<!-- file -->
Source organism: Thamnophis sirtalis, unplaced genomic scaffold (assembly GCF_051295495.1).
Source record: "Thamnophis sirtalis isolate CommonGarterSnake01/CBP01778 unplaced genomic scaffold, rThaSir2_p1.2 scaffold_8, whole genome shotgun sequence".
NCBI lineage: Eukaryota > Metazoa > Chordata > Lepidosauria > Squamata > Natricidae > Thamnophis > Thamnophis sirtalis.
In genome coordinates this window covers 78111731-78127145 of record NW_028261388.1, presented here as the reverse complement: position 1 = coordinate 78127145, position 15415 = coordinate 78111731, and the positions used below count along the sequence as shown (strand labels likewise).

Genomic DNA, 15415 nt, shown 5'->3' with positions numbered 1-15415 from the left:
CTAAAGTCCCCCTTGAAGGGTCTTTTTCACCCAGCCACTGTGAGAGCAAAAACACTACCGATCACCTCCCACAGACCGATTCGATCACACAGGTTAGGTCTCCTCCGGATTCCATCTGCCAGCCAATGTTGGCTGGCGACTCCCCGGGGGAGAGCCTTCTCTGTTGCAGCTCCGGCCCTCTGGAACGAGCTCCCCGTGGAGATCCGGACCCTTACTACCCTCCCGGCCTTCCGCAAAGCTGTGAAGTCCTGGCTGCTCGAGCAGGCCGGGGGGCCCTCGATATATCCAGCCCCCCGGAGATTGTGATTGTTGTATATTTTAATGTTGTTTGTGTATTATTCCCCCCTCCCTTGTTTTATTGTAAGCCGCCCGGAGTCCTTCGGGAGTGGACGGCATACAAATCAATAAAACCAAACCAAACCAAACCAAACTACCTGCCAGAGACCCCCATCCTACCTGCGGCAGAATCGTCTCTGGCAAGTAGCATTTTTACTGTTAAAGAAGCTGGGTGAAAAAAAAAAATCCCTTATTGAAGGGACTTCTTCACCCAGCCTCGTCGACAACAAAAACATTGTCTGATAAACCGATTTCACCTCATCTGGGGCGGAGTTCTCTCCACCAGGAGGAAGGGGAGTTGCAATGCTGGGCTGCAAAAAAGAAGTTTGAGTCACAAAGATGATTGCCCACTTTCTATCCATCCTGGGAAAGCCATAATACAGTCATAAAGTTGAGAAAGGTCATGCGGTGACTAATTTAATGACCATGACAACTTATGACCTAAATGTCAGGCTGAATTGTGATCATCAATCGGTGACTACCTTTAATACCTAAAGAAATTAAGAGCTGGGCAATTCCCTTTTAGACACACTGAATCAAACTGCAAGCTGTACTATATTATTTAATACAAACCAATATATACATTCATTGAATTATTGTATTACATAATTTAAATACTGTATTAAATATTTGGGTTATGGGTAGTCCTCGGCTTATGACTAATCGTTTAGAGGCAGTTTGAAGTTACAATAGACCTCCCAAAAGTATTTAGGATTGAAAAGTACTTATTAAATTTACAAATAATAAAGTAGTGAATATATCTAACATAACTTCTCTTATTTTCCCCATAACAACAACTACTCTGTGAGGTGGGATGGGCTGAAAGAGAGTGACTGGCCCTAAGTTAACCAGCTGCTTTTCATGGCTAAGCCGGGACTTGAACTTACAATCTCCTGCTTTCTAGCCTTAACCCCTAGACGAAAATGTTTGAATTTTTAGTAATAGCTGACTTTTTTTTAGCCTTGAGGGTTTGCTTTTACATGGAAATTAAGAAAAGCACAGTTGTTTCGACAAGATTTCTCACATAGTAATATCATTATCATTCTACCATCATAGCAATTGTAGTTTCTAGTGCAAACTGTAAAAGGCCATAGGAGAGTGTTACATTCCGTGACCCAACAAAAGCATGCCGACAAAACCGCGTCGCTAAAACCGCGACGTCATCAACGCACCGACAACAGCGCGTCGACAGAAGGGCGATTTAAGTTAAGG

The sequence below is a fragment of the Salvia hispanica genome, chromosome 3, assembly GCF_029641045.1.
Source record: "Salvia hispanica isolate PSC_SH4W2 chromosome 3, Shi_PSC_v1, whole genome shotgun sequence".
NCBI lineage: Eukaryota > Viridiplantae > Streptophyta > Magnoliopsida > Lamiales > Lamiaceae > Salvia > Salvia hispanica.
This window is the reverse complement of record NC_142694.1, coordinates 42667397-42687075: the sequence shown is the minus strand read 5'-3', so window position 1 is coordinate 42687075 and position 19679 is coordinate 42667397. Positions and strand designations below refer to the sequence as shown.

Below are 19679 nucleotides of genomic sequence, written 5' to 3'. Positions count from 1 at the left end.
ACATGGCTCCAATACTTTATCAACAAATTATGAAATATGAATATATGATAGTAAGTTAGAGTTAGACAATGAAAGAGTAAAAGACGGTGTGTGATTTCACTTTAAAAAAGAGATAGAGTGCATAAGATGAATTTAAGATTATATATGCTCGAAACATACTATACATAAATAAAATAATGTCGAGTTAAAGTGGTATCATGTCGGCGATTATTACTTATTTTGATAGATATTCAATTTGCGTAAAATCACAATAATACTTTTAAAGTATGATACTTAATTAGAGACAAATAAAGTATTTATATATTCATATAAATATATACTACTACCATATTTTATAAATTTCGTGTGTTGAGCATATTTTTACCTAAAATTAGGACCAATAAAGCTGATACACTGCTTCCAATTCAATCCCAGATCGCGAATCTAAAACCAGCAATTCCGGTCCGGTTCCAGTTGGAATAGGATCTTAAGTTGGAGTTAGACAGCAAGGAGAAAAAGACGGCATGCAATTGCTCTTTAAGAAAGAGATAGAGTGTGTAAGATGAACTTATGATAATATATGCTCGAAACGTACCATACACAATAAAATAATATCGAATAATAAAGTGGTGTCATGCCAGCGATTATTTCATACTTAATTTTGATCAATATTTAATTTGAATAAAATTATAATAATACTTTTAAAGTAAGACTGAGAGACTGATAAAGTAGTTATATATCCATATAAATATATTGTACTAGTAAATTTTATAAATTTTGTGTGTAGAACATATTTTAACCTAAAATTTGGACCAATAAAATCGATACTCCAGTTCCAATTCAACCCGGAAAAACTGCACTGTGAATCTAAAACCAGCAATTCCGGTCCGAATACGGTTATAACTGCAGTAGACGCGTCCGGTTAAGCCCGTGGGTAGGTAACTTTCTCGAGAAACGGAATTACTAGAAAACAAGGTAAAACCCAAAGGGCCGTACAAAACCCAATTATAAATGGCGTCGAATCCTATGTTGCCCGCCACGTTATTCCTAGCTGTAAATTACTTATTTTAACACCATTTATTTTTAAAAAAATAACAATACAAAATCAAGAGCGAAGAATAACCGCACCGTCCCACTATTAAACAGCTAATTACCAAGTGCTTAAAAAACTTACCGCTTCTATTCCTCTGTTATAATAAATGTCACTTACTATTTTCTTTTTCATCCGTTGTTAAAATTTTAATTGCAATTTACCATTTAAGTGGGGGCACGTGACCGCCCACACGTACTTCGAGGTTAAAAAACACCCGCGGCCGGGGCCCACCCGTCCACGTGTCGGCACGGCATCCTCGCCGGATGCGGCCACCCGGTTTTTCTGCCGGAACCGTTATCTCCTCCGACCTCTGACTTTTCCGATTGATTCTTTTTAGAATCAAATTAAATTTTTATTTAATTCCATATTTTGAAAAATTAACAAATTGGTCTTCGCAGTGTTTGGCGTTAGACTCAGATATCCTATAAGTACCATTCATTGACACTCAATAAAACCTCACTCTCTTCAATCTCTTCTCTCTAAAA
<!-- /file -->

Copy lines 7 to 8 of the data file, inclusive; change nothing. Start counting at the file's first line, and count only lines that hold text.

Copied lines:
The sequence below is a fragment of the Salvia hispanica genome, chromosome 3, assembly GCF_029641045.1.
Source record: "Salvia hispanica isolate PSC_SH4W2 chromosome 3, Shi_PSC_v1, whole genome shotgun sequence".